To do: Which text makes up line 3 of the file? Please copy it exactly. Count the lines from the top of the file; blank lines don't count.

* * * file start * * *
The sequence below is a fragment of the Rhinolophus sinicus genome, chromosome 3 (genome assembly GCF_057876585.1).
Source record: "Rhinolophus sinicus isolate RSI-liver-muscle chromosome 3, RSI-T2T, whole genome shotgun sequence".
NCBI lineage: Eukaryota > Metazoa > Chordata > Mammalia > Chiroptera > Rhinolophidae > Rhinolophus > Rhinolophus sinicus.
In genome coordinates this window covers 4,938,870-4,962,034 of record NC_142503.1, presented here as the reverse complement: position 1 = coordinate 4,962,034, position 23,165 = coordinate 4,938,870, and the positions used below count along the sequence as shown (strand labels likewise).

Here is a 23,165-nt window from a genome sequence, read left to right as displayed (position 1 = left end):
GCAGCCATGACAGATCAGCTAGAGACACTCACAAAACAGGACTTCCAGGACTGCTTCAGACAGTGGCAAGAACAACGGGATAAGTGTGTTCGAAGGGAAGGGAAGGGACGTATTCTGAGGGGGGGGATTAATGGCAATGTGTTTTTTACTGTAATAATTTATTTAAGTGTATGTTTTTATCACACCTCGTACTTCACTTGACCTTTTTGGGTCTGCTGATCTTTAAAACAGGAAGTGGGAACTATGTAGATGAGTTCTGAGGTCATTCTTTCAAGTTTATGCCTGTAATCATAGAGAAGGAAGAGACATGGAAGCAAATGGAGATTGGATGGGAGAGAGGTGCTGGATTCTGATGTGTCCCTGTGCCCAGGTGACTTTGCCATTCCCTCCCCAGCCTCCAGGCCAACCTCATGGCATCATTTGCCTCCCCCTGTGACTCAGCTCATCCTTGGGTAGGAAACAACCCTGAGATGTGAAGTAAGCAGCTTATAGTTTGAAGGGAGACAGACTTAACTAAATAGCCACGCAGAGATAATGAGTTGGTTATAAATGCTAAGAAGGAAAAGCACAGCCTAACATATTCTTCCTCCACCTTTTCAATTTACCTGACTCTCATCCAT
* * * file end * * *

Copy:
NCBI lineage: Eukaryota > Metazoa > Chordata > Mammalia > Chiroptera > Rhinolophidae > Rhinolophus > Rhinolophus sinicus.